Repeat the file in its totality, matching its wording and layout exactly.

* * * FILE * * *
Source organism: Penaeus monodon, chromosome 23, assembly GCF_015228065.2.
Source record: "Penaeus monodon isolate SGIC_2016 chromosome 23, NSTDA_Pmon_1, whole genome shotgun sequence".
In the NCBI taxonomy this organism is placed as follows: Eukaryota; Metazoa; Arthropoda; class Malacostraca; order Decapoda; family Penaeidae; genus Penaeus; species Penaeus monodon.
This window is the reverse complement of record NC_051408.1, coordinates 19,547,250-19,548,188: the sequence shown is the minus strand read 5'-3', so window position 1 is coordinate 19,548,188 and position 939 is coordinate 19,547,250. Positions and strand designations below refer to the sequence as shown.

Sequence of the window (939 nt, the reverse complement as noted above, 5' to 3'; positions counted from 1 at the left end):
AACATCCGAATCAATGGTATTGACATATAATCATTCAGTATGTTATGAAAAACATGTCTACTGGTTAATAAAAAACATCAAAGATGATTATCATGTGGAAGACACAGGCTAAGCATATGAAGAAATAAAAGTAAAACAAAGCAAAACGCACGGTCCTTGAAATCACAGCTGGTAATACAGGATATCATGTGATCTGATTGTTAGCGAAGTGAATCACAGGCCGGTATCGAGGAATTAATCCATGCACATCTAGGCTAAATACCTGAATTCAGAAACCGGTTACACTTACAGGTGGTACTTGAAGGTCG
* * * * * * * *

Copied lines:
Source organism: Penaeus monodon, chromosome 23, assembly GCF_015228065.2.
Source record: "Penaeus monodon isolate SGIC_2016 chromosome 23, NSTDA_Pmon_1, whole genome shotgun sequence".
In the NCBI taxonomy this organism is placed as follows: Eukaryota; Metazoa; Arthropoda; class Malacostraca; order Decapoda; family Penaeidae; genus Penaeus; species Penaeus monodon.
This window is the reverse complement of record NC_051408.1, coordinates 19,547,250-19,548,188: the sequence shown is the minus strand read 5'-3', so window position 1 is coordinate 19,548,188 and position 939 is coordinate 19,547,250. Positions and strand designations below refer to the sequence as shown.

Sequence of the window (939 nt, the reverse complement as noted above, 5' to 3'; positions counted from 1 at the left end):
AACATCCGAATCAATGGTATTGACATATAATCATTCAGTATGTTATGAAAAACATGTCTACTGGTTAATAAAAAACATCAAAGATGATTATCATGTGGAAGACACAGGCTAAGCATATGAAGAAATAAAAGTAAAACAAAGCAAAACGCACGGTCCTTGAAATCACAGCTGGTAATACAGGATATCATGTGATCTGATTGTTAGCGAAGTGAATCACAGGCCGGTATCGAGGAATTAATCCATGCACATCTAGGCTAAATACCTGAATTCAGAAACCGGTTACACTTACAGGTGGTACTTGAAGGTCG